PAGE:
Academic journal article The Polish Quarterly of International Affairs

Civilian or Military? Addressing Dual- Use Items as a Challenge to the Nuclear Non-Proliferation Regime

Academic journal article The Polish Quarterly of International Affairs

Civilian or Military? Addressing Dual- Use Items as a Challenge to the Nuclear Non-Proliferation Regime

Article excerpt

Introduction

As Iran and the P5+1 engaged in negotiations aimed at ensuring that Iran's nuclear programme is exclusively peaceful, most media attention focused on Iran's political will to pursue, or not, nuclear weapons. The other major component of the nuclear proliferation puzzle, the technical capacity to do so, remained largely in the background until the very last stages of the negotiations. "Centrifuge" and "Arak" have become buzz words in almost every media report, but outside of the expert community deeper understanding has been somewhat lacking. How did Iran acquire its nuclear infrastructure? Its pathway, and that of many other nuclear-aspiring states, is symptomatic of a deeper problem: the illicit nuclear trade.

One of the biggest challenges in countering nuclear proliferation is the interconnectedness of global markets. As most states lack the indigenous capabilities to manufacture many of the needed items domestically, they rely heavily on imports. Various efforts have been made to establish export controls and other mechanisms that would prevent illicit nuclear trade from occurring, or at the very least diminish its volume significantly. Those tools have been fairly successful in capturing illicit transactions of goods whose application is purely nuclear. The key challenge, however, are the dual-use items, the goods and technologies which can be used for both military and civilian purposes. The legitimate market for such goods is enormous, but they also have applications in centrifuge, laser enrichment, reactor, and plutonium separation programmes. Iran and other proliferators have a long history of attempted procurements in this area, including key items such as valves, frequency converters, carbon fibre, machine tools, and many others.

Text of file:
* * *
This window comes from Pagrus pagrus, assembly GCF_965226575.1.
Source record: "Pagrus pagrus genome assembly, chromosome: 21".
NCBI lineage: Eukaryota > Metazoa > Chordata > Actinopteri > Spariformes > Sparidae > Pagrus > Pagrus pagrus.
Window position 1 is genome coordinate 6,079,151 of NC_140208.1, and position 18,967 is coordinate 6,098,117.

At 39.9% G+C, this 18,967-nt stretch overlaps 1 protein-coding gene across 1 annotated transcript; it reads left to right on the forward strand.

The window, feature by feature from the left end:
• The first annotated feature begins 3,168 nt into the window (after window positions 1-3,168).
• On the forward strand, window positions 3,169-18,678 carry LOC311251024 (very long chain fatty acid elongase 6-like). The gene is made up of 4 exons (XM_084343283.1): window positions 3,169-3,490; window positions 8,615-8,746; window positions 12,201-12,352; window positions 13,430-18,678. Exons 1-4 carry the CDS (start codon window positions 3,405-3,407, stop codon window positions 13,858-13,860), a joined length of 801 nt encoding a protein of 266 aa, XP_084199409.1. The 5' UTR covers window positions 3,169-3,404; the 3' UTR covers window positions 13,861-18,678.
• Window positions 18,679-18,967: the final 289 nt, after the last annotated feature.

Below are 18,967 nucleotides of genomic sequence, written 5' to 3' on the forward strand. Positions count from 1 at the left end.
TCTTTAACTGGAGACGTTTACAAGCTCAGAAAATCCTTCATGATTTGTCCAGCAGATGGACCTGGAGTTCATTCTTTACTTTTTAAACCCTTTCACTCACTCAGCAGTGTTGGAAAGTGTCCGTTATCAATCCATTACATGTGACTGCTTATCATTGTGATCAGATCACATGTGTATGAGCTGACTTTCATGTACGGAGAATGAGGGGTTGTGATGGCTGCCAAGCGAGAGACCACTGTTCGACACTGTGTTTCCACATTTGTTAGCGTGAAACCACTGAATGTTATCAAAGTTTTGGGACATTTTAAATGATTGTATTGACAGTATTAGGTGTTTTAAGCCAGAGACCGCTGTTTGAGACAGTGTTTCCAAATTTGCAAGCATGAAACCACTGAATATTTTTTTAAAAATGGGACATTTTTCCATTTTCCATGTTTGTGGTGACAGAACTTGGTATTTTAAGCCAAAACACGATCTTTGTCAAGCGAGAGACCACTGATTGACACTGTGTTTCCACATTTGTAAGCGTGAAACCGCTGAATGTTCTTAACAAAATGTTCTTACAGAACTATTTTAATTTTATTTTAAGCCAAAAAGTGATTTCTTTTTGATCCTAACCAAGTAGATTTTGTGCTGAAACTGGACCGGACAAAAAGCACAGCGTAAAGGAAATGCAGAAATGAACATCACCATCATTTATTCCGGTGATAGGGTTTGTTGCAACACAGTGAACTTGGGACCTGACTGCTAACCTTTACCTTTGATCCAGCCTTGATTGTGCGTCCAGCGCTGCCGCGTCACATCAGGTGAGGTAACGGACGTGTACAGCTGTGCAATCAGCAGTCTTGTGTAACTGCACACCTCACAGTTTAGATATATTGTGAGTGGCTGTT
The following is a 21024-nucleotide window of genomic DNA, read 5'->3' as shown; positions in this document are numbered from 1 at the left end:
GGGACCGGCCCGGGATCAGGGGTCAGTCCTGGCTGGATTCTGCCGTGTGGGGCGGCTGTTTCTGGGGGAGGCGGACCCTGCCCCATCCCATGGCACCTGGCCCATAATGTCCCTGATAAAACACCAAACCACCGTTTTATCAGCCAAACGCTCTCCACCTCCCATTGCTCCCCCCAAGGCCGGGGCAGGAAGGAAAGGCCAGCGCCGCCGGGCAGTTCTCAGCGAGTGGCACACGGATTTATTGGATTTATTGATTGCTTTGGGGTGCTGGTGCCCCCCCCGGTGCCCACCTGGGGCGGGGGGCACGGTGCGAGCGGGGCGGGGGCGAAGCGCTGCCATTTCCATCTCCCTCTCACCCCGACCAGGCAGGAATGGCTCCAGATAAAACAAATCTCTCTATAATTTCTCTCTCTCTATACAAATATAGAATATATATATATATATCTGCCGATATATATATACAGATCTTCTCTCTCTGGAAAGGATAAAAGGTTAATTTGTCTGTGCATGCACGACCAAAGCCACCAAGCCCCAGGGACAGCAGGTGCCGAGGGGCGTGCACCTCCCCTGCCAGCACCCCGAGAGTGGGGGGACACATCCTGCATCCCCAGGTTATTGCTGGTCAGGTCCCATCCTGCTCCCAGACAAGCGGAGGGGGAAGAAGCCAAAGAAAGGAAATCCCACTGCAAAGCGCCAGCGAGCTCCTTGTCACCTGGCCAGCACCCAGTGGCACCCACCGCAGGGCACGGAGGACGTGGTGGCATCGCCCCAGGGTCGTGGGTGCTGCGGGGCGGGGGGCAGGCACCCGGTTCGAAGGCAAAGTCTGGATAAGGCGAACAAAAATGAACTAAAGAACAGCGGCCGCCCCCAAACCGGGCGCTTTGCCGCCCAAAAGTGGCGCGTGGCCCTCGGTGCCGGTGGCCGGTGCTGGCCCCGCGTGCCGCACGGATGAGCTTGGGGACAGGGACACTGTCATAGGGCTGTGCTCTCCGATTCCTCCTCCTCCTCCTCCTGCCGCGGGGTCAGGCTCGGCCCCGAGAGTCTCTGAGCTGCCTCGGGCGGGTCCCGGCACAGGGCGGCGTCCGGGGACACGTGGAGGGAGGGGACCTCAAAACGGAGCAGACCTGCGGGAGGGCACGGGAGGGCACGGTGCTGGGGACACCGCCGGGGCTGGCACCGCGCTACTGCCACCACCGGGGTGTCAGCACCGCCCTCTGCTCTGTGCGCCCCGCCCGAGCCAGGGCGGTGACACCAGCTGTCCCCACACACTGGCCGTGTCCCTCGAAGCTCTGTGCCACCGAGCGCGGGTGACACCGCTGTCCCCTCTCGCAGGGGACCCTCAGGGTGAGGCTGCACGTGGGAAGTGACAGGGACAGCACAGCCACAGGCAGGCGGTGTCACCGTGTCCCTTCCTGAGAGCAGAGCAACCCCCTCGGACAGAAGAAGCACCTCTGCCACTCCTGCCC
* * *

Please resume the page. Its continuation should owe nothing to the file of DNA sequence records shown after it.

The current non-proliferation regime has been slow to catch up with this reality on a practical level. It is crucial to reverse this trend and adapt international standards to provide a more holistic approach to countering nuclear proliferation.

Challenges Posed by Dual-use Items

A key example of challenges posed by the nearly ubiquitous duality is nuclear energy. The Nuclear Non-Proliferation Treaty, the cornerstone of the international nuclear non-proliferation regime, bestows upon states the "inalienable right" to the "research, production and use of nuclear energy for peaceful purposes."1 By this token, a country could potentially divert plutonium, which is a by-product of nuclear reactions even in seemingly innocuous power reactors, and use it in a nuclear weapon. Similarly, it could also use its enrichment facilities to create weapons-usable highly enriched uranium under the guise of producing fuel for its power or research organisations, which is precisely what the international community set out to prevent Iran from doing.

Dangers exist outside the nuclear fuel cycle as well. For instance, tritium, which is a radioactive isotope of hydrogen, has found a series of civilian applications including face illumination in watches, oceanic tracers, and analytical chemistry. However, it is also used to boost the yield of a nuclear weapon; a few grams of tritium are enough to increase the yield several-fold.2

Exploding Bridge Wire detonators (EBW) have also received increased attention in the Iranian context. In February 2014, in parallel with the negotiations under the Joint Plan of Action signed in November 2013, Iran agreed to provide the International Atomic Energy Agency (IAEA) with information regarding, among other things, EBW. These detonators have been of concern to the IAEA for many years, as it suspects that Iran might have used them in its alleged nuclear weaponisation programme prior to 2004. Iran has claimed that it developed EBW as an alternative to spark gap detonators and used them for conventional purposes. One possible civilian applications of EBW are oilfield perforating operations, and they have been used in this role by various companies in the petroleum industry. …

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